Posts Tagged ‘sanctions’


Monday, May 12th, 2014

In the context of the Russian:Ukrainian conflict of 2014, our American government has placed some admittedly minimal sanctions upon American companies, barring them from doing business with certain Russian entities. Moreover, it has created a climate of anxiety amongst stockbrokers and bankers in the USA such that they refuse to place orders on behalf of customers to buy or sell financial instruments on the Moscow-based stock-exchange.

Such sanctions do not constitute an act of war. As usual, they likely will harm American companies and individuals more than Russian and will benefit our foreign competitors. The sanctions may be foolish; but they are legitimate and, more importantly, constitutional.

In contrast, should enforcing sanctions via foreign companies, barring them from doing business with Russia, be considered an act of undeclared war, especially when threatening such companies and their native countries with American economic reprisals? Do such sanctions represent a form of blockade … economically if not militarily? Is such an economic blockade an act of war? Is it worse than foolish? Is it wantonly dangerous and clearly unconstitutional?

Over the past many decades, the federal government in all its three branches has trashed the U.S. Constitution. Full-scale trashing began  with FDR, followed by the Warren-Court, followed by LBJ, followed by Bush the First, followed by Bush the Second, now by Obama.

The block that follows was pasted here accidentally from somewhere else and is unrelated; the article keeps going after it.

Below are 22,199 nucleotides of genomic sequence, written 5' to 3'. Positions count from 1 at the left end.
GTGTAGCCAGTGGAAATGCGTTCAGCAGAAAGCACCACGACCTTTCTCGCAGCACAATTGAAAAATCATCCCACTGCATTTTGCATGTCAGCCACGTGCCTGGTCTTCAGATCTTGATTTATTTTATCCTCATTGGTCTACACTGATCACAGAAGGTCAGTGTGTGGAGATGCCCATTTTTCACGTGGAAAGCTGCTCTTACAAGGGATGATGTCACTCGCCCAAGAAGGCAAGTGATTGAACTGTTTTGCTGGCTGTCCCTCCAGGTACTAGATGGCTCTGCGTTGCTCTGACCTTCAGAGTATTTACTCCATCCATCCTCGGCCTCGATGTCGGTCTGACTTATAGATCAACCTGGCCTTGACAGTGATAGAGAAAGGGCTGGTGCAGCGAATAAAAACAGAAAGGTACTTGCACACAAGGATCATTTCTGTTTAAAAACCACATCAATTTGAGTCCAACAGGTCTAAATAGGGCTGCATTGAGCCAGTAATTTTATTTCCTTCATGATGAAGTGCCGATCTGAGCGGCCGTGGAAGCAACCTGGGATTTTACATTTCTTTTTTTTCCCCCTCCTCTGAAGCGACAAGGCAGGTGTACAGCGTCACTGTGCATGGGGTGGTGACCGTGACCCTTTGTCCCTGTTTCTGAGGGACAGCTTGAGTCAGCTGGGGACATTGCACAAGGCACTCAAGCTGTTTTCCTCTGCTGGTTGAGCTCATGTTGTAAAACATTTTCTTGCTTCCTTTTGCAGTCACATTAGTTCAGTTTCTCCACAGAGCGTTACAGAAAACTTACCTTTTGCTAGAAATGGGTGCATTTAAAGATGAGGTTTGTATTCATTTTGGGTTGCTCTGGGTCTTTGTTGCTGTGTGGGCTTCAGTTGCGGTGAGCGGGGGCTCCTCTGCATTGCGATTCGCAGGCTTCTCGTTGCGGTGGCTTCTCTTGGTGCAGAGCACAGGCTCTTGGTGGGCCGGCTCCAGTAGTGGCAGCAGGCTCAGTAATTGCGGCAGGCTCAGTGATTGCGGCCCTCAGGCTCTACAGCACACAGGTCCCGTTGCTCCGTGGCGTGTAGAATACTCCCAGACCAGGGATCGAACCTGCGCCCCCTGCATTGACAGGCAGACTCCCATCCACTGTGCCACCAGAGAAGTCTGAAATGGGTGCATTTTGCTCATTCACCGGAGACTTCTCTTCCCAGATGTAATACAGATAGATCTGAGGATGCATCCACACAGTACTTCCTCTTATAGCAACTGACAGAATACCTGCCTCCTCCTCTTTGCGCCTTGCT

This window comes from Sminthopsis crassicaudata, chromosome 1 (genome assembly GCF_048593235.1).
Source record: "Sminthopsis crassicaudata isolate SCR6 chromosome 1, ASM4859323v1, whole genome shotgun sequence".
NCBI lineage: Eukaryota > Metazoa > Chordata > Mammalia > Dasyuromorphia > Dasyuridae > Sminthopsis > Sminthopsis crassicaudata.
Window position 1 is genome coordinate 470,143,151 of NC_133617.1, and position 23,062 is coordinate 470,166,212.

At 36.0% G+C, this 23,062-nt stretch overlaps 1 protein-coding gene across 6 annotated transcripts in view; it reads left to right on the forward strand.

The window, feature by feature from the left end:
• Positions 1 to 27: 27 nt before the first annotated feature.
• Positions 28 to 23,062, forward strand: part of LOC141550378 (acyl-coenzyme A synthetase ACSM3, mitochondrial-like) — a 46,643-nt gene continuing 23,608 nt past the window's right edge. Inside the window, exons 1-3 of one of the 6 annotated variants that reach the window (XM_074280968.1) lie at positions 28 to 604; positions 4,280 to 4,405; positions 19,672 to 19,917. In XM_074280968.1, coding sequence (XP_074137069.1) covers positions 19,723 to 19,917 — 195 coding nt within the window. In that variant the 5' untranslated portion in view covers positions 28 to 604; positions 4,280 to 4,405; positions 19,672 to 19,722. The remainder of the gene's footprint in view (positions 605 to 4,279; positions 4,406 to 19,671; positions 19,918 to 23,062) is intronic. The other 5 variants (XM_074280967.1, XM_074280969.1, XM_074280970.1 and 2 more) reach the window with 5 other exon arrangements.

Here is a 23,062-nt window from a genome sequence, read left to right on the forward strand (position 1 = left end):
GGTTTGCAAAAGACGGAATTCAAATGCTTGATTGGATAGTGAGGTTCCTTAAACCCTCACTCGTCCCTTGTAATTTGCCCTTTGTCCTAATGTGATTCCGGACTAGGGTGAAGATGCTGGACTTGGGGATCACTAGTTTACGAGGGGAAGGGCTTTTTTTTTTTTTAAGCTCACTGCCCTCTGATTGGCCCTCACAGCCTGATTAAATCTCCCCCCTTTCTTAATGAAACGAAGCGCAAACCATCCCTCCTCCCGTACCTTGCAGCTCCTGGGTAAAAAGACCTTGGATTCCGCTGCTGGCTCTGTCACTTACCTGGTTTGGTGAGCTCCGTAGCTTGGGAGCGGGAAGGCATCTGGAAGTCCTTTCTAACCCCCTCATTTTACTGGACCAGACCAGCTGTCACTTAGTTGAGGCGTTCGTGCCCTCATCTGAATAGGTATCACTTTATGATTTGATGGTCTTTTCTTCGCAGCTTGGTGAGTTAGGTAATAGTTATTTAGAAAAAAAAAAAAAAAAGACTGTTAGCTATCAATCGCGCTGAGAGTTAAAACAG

One of its most prominent features has been our entering into protracted military conflicts without declarations of war as demanded by the U.S. Constitution. Korea, then Viet Nam, then Iraq twice, then Afghanistan. Never since 1941 has a sitting-President sought a declaration of war, nor has the Congress passed one … only so-called resolutions. A congressional resolution, however, is not a declaration of war; it is a cowardly retreat from political responsibility now coupled with a full-scale loss of our liberty as embodied in the so-called Patriot Act . . . politicians, bureaucrats, and ideologues are partial towards euphemisms. Notwithstanding euphemisms, the loss of liberty by one is the loss of liberty by all.

The Western Hemisphere is the American sphere of direct national interest not the Russian. Ironically, in 2013 and not surprisingly waiting until after his reëlection, Obama renounced his responsibility therein by renouncing the Monroe Doctrine of 1823, a cornerstone of American foreign policy for more than one hundred-fifty years … a policy favored from the start even by Britain.

Ukraine, however, is not in the Western Hemisphere but is in the Russian sphere of direct national interest not the American. Yet it is in Ukraine that Obama is assuming responsibility despite having no basis even under so-called international law. Moreover, as President Putin has noted, given the American intervention into Kosovo, it appears dangerously hypocritical and is. Meanwhile, foreign powers locate military assets in South America whilst China essentially controls the Panamanian Canal.

Compounding the danger, some commentators create a straw-man by providing only two alternatives for the USA in foreign conflicts … active intervention or isolationism. There is, however, a third … interventionism outside the Western Hemisphere only under the strictest of terms and conditions coupled with strong defense inside the Western Hemisphere (

Russia:Ukraine of 2014 is not Germany:Czechoslovakia of 1938. The context is different … potential nuclear war. The consequences are different … potential destruction of not only all humanity but of all aerobic life on Earth.

Accordingly, let us Americans act constitutionally, prudently, and accordingly. One mistake too many, intentional or unintentional, may be our last. Remember the incident at Sarajevo in 1914 and the bloody war that followed but nobody wanted.